Free-ranging, non-native reptiles representing dozens of species from around the world escape or are illegally released in the United States every year. Many of these species fail to establish reproductive populations, but some are successful.
Florida is a major transportation hub and has a climate that’s suitable for many invasive species, so the state has the world’s largest number of established, non-indigenous reptile and amphibian species (3 frogs, 4 turtles, 1 crocodilian, 43 lizards, and 5 snakes). Several species of special concern threaten native plants and/or animals:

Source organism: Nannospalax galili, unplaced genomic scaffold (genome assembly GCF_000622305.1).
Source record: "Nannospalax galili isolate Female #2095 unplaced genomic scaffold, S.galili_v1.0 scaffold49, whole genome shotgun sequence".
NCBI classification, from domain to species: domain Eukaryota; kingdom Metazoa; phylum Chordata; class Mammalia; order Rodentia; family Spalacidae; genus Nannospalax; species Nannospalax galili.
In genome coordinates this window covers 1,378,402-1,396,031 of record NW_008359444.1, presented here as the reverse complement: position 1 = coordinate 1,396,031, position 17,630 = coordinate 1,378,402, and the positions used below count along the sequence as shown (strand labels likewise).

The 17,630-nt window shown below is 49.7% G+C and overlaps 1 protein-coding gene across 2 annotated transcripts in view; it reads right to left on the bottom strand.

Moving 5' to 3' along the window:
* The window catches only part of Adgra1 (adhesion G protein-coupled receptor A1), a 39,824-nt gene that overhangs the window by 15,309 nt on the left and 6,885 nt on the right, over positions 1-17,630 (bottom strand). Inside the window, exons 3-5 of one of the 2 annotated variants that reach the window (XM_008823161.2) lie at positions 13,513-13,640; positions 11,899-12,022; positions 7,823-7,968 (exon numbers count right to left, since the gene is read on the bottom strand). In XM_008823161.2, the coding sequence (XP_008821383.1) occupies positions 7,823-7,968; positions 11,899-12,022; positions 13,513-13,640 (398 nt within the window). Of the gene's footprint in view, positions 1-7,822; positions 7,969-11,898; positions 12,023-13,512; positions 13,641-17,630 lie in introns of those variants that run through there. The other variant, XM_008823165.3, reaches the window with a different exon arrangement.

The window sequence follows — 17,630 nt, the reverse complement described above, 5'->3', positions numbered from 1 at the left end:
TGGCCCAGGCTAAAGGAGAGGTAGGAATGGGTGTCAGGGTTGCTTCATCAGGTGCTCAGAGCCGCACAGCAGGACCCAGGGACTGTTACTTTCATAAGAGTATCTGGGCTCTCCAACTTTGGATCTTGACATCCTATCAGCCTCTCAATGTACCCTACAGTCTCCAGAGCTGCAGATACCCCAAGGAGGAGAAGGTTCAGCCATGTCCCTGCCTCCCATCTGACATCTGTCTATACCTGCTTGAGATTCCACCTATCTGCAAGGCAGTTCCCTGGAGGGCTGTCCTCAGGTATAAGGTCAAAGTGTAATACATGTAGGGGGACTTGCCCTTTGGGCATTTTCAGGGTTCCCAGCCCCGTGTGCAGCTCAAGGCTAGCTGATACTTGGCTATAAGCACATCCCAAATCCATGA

Argentine black and white tegu and gold tegu are established in Florida and Georgia. Red tegu has been found in Florida. Tegus have also been found in South Carolina and Alabama. Large portions of the U.S. have suitable habitat for tegu lizards.
Green iguana populations are established in Hawaii, Florida, Texas, Puerto Rico, and the U.S. Virgin Islands.
The red-eared slider turtle was introduced to western states from its native range in the eastern U.S.
Disposal or release of non-native animals into the wild can do great environmental harm. Unwanted animals should be safely rehomed or presented to a Fish and Wildlife agency.